Excerpts from two different posts from Seth Godin:
What happens when we reach the halfway point, when most of the great books have already been published? Just as most of the great TV shows have probably already been made, and most of the great classical music recordings have already been recorded. Golden ages don’t last forever, and it’s entirely possible that we’ve reached that moment in the printed book world.
When that happens, the backlist becomes far more important than it already is. Instead of always being focused on ‘what’s new’, we may end up thinking about, ‘what haven’t I read yet?’
. . . .
Yesterday’s post about the halfway mark got a few responses from people who thought I was selling books short. “There has not ever been, nor will there ever be, a “halfway point” for cultural achievements,” one wrote.
Let me try again, with more detail.
We can probably all agree that more than half of the culturally important cookbooks printed on paper have already been printed. From the Joy of Cooking to Julia Child to The Thrill of the Grill, there are some essential cookbooks that have laid a foundation for most that followed. Now that the original cookbook market has been decimated by TV, by free recipes online and by the growth of the ios app, it’s hard for me to imagine the pile of cookbook titles that millions read and trust to dramatically increase in size.
Or, if you grew up with science fiction, we ought to be able to agree that Heinlein, Asimov, Bradbury, Atwood, Lem, Zelazny, LeGuin, Doctorow and (early) Stephenson are quite a touchstone, and if we look at the future of all books on paper, it’s hard to imagine a new generation of science fiction books being as widely embraced as they were twenty or forty years ago.
I’m not arguing that Scalzi and Doctorow and others won’t write great books going forward. I’m pointing out that most of those books are going to be read on ereaders, and thanks to the shifting economics, few of them will reach as widespread an audience.
. . . .
Forty years ago, it wasn’t unusual for a typical bestseller to stay on the bestseller list for months or even years. Now, the typical book lasts for two weeks. More titles, more churn means less cultural achievement.
Consider what blogs did to the magazine article. Not long ago, a Time cover story was read by everyone you knew. Today, that attention has been replaced by 500 different blogs, and no one reads all of them.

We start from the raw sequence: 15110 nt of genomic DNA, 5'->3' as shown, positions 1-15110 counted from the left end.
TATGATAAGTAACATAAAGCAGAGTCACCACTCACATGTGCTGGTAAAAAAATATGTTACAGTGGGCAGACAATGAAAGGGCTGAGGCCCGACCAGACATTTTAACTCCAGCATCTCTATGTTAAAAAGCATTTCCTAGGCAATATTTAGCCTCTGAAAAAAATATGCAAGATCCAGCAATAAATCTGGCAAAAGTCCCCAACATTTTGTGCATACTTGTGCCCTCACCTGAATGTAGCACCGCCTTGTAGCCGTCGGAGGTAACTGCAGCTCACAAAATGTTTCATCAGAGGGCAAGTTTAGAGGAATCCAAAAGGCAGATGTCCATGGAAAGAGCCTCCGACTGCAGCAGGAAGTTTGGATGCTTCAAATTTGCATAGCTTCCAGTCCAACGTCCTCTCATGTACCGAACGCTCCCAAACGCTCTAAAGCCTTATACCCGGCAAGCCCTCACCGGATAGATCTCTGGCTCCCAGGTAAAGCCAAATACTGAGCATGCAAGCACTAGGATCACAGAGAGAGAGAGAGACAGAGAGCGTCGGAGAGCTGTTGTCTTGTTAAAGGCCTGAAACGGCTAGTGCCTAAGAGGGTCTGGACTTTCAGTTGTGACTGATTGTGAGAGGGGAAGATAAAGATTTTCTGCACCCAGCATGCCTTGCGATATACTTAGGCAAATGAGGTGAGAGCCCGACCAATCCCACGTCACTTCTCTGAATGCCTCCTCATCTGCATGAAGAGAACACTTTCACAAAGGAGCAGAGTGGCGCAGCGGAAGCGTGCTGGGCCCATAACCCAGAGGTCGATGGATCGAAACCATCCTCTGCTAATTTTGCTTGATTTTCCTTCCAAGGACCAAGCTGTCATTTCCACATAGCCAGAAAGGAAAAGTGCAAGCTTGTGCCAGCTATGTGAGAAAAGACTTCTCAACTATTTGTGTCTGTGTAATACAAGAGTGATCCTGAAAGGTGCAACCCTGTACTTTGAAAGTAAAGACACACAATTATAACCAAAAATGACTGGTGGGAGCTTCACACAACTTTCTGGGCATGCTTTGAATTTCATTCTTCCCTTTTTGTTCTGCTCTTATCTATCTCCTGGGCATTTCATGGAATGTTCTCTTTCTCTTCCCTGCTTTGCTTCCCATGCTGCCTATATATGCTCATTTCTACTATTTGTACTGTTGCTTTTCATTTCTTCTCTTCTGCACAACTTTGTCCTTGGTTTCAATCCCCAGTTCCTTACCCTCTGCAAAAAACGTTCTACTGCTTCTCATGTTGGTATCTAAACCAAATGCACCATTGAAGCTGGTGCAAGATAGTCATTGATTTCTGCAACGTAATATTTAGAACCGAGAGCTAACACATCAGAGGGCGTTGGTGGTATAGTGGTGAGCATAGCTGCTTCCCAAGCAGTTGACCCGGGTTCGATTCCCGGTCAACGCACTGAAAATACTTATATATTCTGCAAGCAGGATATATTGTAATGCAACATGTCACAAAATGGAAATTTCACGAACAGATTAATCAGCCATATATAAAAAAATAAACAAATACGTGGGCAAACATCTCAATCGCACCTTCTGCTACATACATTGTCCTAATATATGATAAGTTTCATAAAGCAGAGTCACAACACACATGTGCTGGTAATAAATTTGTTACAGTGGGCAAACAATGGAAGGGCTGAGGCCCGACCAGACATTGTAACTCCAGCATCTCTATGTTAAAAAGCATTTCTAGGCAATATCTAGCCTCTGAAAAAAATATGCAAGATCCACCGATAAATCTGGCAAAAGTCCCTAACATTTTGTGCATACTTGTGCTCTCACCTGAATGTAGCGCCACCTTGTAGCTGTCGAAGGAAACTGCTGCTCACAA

. . . .
I’m bullish on ideas, on innovation and on individuals who have something to say, saying it. But it’s clear to me and to many in the industry that we’re well past the halfway mark (given that we started 400 years ago) in terms of creating the essential library of touchstone cultural achievements that every single smart person has either read or is aware of.
Seth’s point is similar to those political commentators who observe that thirty years ago, the mass audience in America got its political news from three major television networks and/or a handful of major newspapers and magazines. Today, there are cable news shows and a zillion websites and blogs providing political information and the old media has lost substantial viewership/readership. In the American presidential race, new web videos and daily Twitter wars between the two campaigns make news.
PG disagrees that mass cultural phenomena – items that every single smart person has read or is aware of – have gone away or will go away. Is there any smart person who isn’t aware of Fifty Shades of Grey or Lady Gaga in the same way that he/she would have been aware of The Bourne Identity or Michael Jackson thirty years ago?
The fact that there are now a zillion sources of information doesn’t mean that memes don’t spread through that network just as effectively as they spread through the much smaller and simpler networks in days past.
For one thing, today’s network is much more agile than the older networks. Think about how much faster information can spread through Twitter than it did via the traditional broadcast networks of the past. You can get all latest news through tweets on your smartphone instead of waiting until 6:00 PM when you sit down in front of a television.
The kinds of cultural monuments of former times that Seth speaks of all had to make their way through gatekeepers. It’s PG’s opinion that gatekeepers prevented some works – books, music, video – to which the mass market would respond and which had the potential to become cultural landmarks from ever reaching the mass market. For every great book that wasn’t accepted until the 25th submission, there may well be another great book whose author who gave up after the 24th rejection.
For books at least, authors in most parts of the world can effectively publish to the mass market without pleasing a gatekeeper. For PG, that’s the optimal structure for discovering future cultural landmarks.